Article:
In 1909, Sigmund Freud made his sole journey to the U.S., having been invited, along with colleague (and then-annointed son and heir) C.G. Jung, to lecture at Clark University in Worcester, Massachusetts. According to the book’s editor, Freud biographer Peter Gay, the lectures found an appreciative audience at the time, and they have endured as a “lucid general introduction to what is, after all, a difficult discipline.”
The unidentified editor of what appears to have been the 1961 edition of the lectures (which formed the basis for this more recent edition), noted that they “give an excellent idea of the ease and clarity of style and the unconstrained sense of form which made Freud such a remarkable expository lecturer.”
Is it any surprise, then, that creativity fascinated Freud? In one of his five lectures, he explains that the roots of both human neuroses and creativity lie in the natural conflict between the obligations of reality and the temptations of fantasy. In creativity, Freud recognized a possible escape from the enduring problem of neuroses, a doorway drawn with chalk (or perhaps a crayon) in an otherwise blankly solid wall:
The deeper you penetrate into the pathogenesis of nervous illness, the more you will find revealed the connection between the neuroses and other productions of the human mind, including the most valuable.
You will be taught that we humans, with the high standards of our civilization and under the pressure of our internal repressions, find reality unsatisfying quite generally, and for that reason entertain a life of phantasy in which we like to make up for the insufficiencies of reality by the production of wish-fulfillments…
The energetic and successful man is one who succeeds by his efforts in turning his wishful phantasies into reality. Where this fails, as a result of the resistances of the external world and of the subject’s own weakness, he begins to turn away from reality and withdraws into his more satisfying world of phantasy, the content of which is transformed into symptoms should he fall ill. In certain favorable circumstances, it still remains possible for him to find another path leading from these phantasies to reality, instead of becoming permanently estranged from it by regressing to infancy. If a person who is at loggerheads with reality possesses an artistic gift (a thing that is still a psychological mystery to us), he can transform his phantasies into artistic creations instead of into symptoms. In this matter, he can escape the doom of neurosis and by this roundabout path regain his contact with reality.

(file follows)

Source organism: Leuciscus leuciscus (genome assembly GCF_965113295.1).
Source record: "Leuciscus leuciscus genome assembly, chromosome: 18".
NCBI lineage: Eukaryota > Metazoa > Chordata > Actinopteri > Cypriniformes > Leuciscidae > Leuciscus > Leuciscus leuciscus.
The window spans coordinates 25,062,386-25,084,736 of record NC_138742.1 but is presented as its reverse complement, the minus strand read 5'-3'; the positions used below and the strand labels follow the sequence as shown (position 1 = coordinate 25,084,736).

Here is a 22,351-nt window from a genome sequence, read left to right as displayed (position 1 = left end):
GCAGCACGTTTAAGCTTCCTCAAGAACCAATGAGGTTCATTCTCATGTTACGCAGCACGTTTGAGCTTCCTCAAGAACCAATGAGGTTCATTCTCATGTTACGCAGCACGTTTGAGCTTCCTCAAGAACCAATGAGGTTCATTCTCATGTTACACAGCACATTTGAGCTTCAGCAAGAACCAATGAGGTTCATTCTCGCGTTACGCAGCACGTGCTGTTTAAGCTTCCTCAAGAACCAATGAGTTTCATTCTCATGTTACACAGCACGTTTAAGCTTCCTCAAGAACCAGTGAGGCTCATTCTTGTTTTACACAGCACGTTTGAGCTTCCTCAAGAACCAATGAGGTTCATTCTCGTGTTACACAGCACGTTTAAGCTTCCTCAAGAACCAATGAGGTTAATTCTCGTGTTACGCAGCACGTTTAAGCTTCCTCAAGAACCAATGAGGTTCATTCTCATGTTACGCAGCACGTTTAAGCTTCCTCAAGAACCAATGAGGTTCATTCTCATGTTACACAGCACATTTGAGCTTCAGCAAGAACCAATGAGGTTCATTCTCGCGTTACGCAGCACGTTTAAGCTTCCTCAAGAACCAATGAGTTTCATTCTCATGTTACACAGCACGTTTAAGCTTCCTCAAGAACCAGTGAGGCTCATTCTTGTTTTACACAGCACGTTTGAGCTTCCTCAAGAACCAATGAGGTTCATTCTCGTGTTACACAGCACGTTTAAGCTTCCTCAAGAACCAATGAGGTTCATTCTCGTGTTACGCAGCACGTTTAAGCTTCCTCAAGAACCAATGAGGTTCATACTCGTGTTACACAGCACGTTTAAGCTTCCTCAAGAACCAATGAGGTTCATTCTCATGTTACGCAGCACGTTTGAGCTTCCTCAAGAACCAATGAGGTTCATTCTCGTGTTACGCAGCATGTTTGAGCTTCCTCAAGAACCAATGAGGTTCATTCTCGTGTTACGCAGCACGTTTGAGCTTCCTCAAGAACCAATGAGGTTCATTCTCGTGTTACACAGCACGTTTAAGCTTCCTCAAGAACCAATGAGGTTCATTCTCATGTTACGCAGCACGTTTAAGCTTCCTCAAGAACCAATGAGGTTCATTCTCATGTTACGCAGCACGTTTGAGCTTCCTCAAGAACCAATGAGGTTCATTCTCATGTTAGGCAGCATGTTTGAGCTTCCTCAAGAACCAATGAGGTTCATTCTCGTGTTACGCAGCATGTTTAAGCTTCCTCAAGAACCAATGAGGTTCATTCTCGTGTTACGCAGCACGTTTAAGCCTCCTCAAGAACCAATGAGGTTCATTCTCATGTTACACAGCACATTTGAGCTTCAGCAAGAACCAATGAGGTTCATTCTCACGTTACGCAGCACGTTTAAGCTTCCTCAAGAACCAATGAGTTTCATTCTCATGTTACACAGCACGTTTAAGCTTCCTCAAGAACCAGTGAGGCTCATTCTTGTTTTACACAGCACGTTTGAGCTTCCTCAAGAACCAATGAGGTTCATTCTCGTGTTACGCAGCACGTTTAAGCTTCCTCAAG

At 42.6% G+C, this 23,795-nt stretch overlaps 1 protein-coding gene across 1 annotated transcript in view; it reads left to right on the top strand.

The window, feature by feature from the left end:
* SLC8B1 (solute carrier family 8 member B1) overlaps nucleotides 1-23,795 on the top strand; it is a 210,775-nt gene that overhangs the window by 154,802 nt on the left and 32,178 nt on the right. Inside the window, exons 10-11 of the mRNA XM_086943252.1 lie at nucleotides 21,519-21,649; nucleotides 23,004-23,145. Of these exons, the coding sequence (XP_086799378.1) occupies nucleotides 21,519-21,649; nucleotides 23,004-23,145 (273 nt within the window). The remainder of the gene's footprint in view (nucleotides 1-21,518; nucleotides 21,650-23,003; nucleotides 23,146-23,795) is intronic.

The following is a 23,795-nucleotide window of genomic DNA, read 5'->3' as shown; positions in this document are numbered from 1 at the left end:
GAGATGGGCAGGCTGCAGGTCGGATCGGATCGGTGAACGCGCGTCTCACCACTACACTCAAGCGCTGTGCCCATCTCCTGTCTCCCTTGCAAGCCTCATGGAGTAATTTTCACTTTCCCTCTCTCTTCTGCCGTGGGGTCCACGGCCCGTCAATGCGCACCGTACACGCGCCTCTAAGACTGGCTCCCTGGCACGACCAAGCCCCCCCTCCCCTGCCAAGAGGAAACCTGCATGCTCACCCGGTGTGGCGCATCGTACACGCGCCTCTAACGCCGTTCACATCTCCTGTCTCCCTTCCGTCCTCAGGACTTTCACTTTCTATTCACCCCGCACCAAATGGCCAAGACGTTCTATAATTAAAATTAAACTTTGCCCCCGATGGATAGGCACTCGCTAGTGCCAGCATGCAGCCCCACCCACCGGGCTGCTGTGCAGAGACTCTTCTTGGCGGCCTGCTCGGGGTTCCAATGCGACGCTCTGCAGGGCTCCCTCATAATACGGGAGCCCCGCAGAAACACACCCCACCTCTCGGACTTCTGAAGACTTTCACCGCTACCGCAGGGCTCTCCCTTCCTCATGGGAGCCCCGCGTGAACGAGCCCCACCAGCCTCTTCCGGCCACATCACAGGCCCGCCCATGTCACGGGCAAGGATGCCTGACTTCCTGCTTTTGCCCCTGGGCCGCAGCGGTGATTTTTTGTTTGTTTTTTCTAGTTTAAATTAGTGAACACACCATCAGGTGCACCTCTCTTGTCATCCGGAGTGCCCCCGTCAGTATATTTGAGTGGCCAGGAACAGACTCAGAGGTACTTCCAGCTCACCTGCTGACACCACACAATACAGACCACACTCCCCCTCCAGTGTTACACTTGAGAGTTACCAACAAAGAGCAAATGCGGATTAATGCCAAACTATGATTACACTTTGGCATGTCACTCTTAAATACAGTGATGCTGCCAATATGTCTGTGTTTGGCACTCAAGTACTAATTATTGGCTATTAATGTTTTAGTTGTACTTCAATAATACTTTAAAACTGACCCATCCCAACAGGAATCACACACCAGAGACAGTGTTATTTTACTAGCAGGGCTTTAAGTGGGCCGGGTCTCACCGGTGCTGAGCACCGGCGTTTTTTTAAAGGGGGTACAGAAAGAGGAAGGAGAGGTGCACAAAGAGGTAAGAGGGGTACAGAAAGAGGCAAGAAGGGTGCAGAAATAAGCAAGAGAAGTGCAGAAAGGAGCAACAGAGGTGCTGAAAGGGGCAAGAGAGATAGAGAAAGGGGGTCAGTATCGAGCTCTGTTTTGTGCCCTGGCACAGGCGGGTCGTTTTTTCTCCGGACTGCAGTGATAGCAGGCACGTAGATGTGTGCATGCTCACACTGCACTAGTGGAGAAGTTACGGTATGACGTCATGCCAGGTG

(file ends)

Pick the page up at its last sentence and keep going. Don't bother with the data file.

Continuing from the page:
If there is persistent rebellion against the real world and if this precious gift is absent or insufficient, it is almost inevitable that the libido, keeping to the sources of the phantasies, will follow the path of regression and will revive infantile wishes and end in neurosis. To-day, neurosis takes the place of the monasteries which used to be the refuge of all whom life had disappointed or who felt too weak to face it.